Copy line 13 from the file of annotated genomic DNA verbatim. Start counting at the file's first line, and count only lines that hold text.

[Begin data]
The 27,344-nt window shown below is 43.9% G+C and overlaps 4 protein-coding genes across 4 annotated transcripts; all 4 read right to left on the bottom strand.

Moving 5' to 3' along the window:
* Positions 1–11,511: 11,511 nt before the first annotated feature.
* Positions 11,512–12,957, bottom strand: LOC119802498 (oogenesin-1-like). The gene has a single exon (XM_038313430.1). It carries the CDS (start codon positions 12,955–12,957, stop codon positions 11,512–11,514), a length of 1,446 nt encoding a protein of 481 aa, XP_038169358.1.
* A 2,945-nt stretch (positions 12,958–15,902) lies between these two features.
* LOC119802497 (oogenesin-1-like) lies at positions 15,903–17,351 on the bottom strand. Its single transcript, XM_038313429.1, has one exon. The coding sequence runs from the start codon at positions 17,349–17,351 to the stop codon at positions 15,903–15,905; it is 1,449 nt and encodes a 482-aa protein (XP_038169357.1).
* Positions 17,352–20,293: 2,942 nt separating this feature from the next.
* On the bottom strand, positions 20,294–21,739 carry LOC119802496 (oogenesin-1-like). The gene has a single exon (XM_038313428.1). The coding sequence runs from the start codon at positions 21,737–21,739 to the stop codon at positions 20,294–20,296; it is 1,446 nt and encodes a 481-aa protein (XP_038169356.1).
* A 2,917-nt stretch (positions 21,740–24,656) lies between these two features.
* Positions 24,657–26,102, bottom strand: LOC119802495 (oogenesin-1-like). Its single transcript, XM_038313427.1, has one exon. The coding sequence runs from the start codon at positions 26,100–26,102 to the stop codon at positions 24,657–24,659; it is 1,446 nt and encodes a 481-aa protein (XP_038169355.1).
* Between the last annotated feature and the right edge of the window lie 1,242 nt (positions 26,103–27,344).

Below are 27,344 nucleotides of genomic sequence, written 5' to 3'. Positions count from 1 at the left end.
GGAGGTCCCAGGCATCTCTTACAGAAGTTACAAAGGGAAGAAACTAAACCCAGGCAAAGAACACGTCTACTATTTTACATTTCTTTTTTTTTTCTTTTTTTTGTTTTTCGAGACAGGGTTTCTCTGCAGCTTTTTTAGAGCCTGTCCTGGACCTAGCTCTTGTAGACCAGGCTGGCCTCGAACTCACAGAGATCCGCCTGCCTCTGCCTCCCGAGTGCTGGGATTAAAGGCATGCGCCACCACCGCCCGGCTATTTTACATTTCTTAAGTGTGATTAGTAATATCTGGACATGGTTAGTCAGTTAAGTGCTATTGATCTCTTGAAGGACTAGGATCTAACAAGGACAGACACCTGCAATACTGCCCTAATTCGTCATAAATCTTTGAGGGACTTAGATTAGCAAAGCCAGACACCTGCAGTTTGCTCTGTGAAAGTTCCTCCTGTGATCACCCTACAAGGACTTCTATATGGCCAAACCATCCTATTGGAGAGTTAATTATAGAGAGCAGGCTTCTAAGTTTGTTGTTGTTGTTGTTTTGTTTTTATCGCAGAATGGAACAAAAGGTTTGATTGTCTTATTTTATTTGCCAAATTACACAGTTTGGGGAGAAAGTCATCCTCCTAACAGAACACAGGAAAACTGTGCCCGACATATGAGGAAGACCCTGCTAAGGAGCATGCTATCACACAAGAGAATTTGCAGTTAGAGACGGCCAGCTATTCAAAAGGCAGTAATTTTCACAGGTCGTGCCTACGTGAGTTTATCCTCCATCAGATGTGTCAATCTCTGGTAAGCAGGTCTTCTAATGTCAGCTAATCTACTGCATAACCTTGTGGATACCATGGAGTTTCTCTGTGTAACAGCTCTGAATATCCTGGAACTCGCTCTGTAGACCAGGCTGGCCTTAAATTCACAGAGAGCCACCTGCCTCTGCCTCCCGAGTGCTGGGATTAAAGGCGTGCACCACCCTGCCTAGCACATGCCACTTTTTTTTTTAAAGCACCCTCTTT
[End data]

GGAGGTCCCAGGCATCTCTTACAGAAGTTACAAAGGGAAGAAACTAAACCCAGGCAAAGAACACGTCTACTATTTTACATTTCTTTTTTTTTTCTTTTTTTTGTTTTTCGAGACAGGGTTTCTCTGCAGCTTTTTTAGAGCCTGTCCTGGACCTAGCTCTTGTAGACCAGGCTGGCCTCGAACTCACAGAGATCCGCCTGCCTCTGCCTCCCGAGTGCTGGGATTAAAGGCATGCGCCACCACCGCCCGGCTATTTTACATTTCTTAAGTGTGATTAGTAATATCTGGACATGGTTAGTCAGTTAAGTGCTATTGATCTCTTGAAGGACTAGGATCTAACAAGGACAGACACCTGCAATACTGCCCTAATTCGTCATAAATCTTTGAGGGACTTAGATTAGCAAAGCCAGACACCTGCAGTTTGCTCTGTGAAAGTTCCTCCTGTGATCACCCTACAAGGACTTCTATATGGCCAAACCATCCTATTGGAGAGTTAATTATAGAGAGCAGGCTTCTAAGTTTGTTGTTGTTGTTGTTTTGTTTTTATCGCAGAATGGAACAAAAGGTTTGATTGTCTTATTTTATTTGCCAAATTACACAGTTTGGGGAGAAAGTCATCCTCCTAACAGAACACAGGAAAACTGTGCCCGACATATGAGGAAGACCCTGCTAAGGAGCATGCTATCACACAAGAGAATTTGCAGTTAGAGACGGCCAGCTATTCAAAAGGCAGTAATTTTCACAGGTCGTGCCTACGTGAGTTTATCCTCCATCAGATGTGTCAATCTCTGGTAAGCAGGTCTTCTAATGTCAGCTAATCTACTGCATAACCTTGTGGATACCATGGAGTTTCTCTGTGTAACAGCTCTGAATATCCTGGAACTCGCTCTGTAGACCAGGCTGGCCTTAAATTCACAGAGAGCCACCTGCCTCTGCCTCCCGAGTGCTGGGATTAAAGGCGTGCACCACCCTGCCTAGCACATGCCACTTTTTTTTTTAAAGCACCCTCTTT